Employees who consider themselves to be in poor health are far more receptive to receiving expert guidance and following suggestions from health experts regarding care than others who consider themselves to be in good health; those in poor health are also more interested in receiving information and support than healthier colleagues (see CHART 3).
“In many ways, the findings of our consumerism survey mirror the findings of an earlier survey by Towers Perrin and Gang & Gang, entitled Working Today: Exploring Employees’ Emotional Connection to Their Jobs,” said Foreman. “Our Working Today study found that unless employers make the effort to understand what drives employees, they may invest in some of the wrong programs and fail to create the type of work environment they seek.”
“In both surveys, Towers Perrin found creating a positive work environment is well within reach,” added Schumann. “The key to success is to keep employees engaged during this process. Companies that do this well will achieve their cost- saving goals and motivate employees to contribute to long-term solutions. Consumerism is not a magic pill, but it represents a critical element in achieving sustainable cost savings.
“Companies need to clearly articulate what they need from employees, or consumers, at the three points of choice,” continued Schumann. “Those three points are when a plan is chosen at enrollment, as people manage their lifestyles, and as they manage their care. Variations will exist from company to company by virtue of plan design and the role of the consumer at each point of choice. By establishing the means of effective communication with employees, and helping them become better health care consumers, companies can minimize the effects of double-digit health care cost increases.”
Sean Connelly, the Towers Perrin organization and employee research consultant who helped to design and manage the study, says that it is absolutely critical to understand the perceptions of employees when it comes to these complex, and often sensitive, issues. “In fact, not a lot of research has yet been done about what drives employee behaviors relative to health care utilization. Companies that take the time to benchmark and monitor employee perceptions in this area are much more likely to deliver programs and services to truly change behavior.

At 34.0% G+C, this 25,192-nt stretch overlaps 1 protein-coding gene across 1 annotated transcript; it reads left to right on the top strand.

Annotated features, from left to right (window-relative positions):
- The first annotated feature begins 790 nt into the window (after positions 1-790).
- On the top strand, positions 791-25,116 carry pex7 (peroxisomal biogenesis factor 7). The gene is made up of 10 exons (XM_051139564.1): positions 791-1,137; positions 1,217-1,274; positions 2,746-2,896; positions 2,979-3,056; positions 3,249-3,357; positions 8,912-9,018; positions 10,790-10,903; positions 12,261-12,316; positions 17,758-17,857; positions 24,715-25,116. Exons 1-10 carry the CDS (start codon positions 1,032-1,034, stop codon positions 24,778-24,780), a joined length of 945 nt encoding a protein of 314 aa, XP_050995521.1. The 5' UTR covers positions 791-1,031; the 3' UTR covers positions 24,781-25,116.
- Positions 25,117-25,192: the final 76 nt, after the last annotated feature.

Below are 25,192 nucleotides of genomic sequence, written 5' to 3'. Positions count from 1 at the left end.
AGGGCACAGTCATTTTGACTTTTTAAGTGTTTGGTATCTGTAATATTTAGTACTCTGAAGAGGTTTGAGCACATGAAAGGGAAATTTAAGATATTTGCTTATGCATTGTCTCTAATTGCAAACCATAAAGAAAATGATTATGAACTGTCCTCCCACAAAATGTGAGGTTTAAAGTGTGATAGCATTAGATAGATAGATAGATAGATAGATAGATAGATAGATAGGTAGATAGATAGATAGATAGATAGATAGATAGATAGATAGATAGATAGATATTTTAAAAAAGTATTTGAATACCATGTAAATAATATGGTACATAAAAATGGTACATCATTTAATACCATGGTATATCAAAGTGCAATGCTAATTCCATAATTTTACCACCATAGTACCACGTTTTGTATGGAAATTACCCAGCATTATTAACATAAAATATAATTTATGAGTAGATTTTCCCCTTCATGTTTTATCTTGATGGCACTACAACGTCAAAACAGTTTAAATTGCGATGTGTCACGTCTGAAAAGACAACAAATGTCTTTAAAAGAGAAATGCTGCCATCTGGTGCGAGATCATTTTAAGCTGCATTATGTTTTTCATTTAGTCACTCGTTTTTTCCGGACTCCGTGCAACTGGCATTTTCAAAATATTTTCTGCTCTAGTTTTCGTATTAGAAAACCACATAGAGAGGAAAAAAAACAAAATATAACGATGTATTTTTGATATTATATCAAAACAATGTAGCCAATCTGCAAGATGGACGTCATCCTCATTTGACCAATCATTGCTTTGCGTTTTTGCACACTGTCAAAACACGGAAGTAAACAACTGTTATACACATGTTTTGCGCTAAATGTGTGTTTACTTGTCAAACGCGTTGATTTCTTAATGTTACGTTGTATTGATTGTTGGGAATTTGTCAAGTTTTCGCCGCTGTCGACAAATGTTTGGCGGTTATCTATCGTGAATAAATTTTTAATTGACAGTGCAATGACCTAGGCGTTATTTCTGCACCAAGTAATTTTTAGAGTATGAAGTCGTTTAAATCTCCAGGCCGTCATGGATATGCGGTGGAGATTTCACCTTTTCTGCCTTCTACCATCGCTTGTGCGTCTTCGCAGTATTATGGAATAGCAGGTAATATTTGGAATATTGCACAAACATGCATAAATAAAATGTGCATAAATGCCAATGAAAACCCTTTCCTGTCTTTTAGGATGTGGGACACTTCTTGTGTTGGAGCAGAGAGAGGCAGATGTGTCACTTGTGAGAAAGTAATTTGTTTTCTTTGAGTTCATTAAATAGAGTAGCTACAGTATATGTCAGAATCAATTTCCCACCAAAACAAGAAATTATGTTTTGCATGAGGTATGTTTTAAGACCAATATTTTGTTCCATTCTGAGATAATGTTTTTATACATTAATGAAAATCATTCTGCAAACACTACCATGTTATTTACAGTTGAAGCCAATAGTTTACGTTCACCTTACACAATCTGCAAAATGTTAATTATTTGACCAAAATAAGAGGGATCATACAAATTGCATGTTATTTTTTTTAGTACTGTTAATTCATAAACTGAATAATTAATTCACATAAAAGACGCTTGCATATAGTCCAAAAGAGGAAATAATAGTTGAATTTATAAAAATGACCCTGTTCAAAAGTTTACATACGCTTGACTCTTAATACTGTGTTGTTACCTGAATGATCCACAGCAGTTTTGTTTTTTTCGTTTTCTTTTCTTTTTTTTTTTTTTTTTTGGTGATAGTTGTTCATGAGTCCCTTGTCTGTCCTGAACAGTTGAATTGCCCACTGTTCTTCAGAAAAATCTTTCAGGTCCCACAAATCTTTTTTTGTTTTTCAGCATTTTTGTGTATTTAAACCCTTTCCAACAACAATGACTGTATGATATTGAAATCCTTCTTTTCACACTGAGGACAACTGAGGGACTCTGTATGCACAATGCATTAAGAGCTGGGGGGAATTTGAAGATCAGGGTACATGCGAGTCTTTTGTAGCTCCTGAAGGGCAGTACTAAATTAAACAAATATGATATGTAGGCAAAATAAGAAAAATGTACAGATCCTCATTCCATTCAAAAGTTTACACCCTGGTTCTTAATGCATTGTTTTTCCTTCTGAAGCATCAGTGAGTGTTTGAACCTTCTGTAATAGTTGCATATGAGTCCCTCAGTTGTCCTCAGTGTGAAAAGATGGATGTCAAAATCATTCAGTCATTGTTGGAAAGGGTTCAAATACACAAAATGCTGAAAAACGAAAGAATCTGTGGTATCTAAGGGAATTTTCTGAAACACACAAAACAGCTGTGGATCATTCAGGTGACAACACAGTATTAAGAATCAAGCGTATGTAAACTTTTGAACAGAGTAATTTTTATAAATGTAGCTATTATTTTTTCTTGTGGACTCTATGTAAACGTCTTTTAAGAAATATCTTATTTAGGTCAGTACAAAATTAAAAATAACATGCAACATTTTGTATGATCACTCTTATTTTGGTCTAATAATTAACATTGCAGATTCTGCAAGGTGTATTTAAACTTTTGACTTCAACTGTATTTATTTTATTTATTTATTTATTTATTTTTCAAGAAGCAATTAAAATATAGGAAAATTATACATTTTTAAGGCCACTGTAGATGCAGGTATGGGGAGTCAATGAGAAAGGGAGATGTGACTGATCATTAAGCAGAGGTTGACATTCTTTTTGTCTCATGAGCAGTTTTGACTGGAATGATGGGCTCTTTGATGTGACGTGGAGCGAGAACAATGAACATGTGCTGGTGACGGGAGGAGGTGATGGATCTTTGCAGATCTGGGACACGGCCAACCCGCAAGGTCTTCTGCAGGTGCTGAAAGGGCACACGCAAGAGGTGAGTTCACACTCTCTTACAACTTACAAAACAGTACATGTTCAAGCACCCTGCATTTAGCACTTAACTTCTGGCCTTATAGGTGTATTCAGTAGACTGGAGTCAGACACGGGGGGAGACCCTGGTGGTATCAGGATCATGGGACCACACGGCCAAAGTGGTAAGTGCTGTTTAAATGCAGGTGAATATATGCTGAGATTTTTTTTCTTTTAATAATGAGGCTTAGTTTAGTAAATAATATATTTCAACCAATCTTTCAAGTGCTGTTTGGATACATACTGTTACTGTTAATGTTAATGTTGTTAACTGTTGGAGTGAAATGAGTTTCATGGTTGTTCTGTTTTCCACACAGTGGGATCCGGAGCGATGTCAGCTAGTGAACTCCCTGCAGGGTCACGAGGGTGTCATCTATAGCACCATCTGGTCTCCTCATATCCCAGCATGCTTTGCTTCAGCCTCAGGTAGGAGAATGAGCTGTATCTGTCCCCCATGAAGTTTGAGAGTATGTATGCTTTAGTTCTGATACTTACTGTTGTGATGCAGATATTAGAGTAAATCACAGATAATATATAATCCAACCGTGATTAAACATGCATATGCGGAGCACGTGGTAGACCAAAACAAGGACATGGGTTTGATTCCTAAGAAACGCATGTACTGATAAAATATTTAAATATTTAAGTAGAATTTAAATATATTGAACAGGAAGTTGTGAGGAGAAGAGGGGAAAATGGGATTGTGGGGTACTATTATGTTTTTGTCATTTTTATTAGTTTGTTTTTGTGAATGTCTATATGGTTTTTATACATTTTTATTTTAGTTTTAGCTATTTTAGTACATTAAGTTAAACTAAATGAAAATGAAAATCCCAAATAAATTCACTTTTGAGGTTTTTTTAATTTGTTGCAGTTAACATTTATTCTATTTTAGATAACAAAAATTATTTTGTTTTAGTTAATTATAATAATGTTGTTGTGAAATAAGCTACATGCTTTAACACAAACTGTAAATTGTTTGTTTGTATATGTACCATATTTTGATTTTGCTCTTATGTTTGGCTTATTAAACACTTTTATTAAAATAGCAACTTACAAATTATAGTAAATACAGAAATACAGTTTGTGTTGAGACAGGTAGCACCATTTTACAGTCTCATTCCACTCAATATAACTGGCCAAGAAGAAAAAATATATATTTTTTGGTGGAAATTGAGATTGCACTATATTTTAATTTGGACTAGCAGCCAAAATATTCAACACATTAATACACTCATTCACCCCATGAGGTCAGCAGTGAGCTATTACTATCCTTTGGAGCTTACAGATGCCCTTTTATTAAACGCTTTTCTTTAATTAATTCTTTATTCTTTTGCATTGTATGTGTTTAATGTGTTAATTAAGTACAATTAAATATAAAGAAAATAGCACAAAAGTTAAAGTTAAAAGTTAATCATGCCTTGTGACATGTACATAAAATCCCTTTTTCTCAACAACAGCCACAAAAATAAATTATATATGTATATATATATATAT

“While this study provides an excellent overview of the issues, every company has unique circumstances that are important to diagnose,” adds Connelly.
About the Survey
To understand employee perceptions on health care, Towers Perrin conducted a national survey in February 2003. Survey respondent requirements included:
- Working for an employer with at least 1,000 employees
- Health benefits are provided by employer (or spouse’s employer).
Results were weighted to be representative of the U.S. population.
About Towers Perrin
Towers Perrin is one of the world’s largest human resource consulting and administration firms. It helps organizations manage their investment in people to achieve measurable performance improvements, focusing on human resource strategy and service delivery, benefit and compensation design and implementation, employee and organizational communication, HR technology and outsourced HR administration. Towers Perrin is part of a broader family of businesses that also includes Tillinghast(Towers Perrin, a management consultancy for financial services companies worldwide, and Towers Perrin Reinsurance, a reinsurance intermediary and consultancy. Together, these businesses have over 9,000 employees and 78 offices in 76 cities and 23 countries. More information about Towers Perrin is available at www.towersperrin.com.
Produced for Towers Perrin – April 2003